Let’s Tell the Truth

I am a child of the first television generation.  My birth and formative years coincided with the explosion of TV as a popular new medium in the United States.  I can personally recall some of the earliest programs from that period: The Life of Riley, Captain Midnight, My Little Margie, Mr. and Mrs. North, Boston Blackie.  Every day when I came home from kindergarten, I had to see The Lone Ranger.

I remember when my parents bought our first TV set in 1950—a massive Dumont console in dark walnut with brushed bronze fittings.  Besides the TV, it included an AM/FM radio and a sophisticated phonograph.  The thing was staggeringly heavy, and had enough calibrated dials to resemble the cockpit of a fighter jet.  It was hooked up to a huge aerial antenna (pointed towards Manhattan) on the roof of our house in Woodside.

Occasionally I watch selections of some of those early TV shows posted at YouTube on the internet.  Seeing them now only confirms that they were very thin fare, illustrative of the complaint raised by critics in those days that television was a “wasteland” of triviality.  The only interest the shows hold for me at this point is that they sometimes will spark a childhood memory.

By the mid-1960s TV had ceased to keep my attention except for intrinsically interesting dramatic shows like The Twilight Zone, East Side/West Side, and Naked City.  In any case, I was starting university studies and my passion became irreversibly fixated on books and language.

Just recently, however, I discovered that a cable channel here in New York was regularly rebroadcasting three early quiz shows: To Tell The Truth, What’s My Line, and I’ve Got A Secret.  The programs are being aired along with their original commercials.  Watching them has been a genuine pleasure, not merely a nostalgic glance backward.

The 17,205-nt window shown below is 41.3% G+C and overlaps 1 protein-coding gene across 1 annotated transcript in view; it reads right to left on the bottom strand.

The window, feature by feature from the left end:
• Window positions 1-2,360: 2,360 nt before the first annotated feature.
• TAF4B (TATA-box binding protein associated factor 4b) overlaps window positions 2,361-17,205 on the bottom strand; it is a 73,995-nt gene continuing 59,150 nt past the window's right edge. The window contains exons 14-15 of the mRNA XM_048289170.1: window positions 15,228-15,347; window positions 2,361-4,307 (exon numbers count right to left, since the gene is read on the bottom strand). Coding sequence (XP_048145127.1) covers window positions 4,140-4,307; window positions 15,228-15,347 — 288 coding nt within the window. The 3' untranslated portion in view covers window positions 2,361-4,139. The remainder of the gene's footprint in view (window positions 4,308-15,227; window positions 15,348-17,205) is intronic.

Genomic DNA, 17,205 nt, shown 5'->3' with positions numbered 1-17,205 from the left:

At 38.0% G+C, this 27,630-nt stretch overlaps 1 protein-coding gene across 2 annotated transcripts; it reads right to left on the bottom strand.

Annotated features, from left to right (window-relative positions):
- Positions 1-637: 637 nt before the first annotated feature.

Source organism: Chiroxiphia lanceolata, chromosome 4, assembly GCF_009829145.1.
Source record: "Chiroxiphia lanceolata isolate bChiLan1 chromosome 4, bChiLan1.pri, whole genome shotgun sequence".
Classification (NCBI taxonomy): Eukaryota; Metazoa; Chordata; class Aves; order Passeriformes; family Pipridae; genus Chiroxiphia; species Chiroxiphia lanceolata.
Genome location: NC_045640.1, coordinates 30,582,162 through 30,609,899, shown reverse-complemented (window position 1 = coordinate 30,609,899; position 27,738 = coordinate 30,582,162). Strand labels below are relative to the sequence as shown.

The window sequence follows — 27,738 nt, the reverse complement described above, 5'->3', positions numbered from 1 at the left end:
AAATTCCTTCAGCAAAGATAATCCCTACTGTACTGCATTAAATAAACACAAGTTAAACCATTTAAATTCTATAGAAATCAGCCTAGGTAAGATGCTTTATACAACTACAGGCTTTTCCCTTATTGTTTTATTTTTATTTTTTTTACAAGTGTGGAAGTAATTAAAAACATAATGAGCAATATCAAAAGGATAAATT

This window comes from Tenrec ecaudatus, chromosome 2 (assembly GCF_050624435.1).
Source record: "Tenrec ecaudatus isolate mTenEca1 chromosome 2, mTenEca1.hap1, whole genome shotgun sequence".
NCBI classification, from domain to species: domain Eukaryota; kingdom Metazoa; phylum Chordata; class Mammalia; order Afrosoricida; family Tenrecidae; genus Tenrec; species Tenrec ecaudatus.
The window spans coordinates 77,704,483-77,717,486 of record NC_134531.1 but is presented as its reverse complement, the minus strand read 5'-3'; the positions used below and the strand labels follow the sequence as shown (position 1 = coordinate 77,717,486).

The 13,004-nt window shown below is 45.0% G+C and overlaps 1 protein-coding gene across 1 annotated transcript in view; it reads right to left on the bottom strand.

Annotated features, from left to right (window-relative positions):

There was no great intellectual substance to these quiz shows.  They were mere entertainment, or “chewing gum for the mind,” as my mother would say.  But seeing them again after half a century demonstrated something with striking clarity—the intellectual, verbal, and cultural debasement of our current era.  My wife and I are amazed at the superior level of discourse, behavior, tone, and etiquette that prevailed in these early shows, in contrast to the apish buffoonery, the posturing pretension, the inarticulate blather, and the sheer classlessness of most contemporary television.  These old quiz shows were nothing but fluff, but compared with the lowbrow garbage being produced now, they seem like Plato’s Symposium. 

A lot of this has to do with the stellar character and intellect of the panelists who regularly appeared.  There was Bennett Cerf, the director of Random House Press, at that time a top-flight New York publishing firm.  Cerf was perceptive, witty, delightfully amusing, and sharp as a tack.  With him was Dorothy Kilgallen, a nationally syndicated columnist whose lucidity and articulate language are gratifying to hear, especially when considering the slovenly and debased speech one encounters on “reality TV” today.  There was the incomparable humorist Fred Allen, and the arch and sardonic Henry Morgan.  The Miss America for 1945, Bess Meyerson, the socialite Kitty Carlisle, and the actress and radio personality Arlene Francis were not only stunning in their beauty, but also well-spoken, gracious, and incisive in their commentary.

The hosts of these quiz shows were also impressive.  The magisterial and yet humorous John Charles Daly and the irrepressible Garry Moore directed the programs with perfect aplomb, and with a command of precise and articulate English that is rare even among college faculty today.

What the hell happened?  How did we get from that point to this point?  Why do so many of the persons who appear on TV these days remind you of semi-educated boors, cheap sluts, or freshmen with Attention Deficit Disorder?  How did an Ovidian Golden Age turn into a Juvenalian Age of Lead?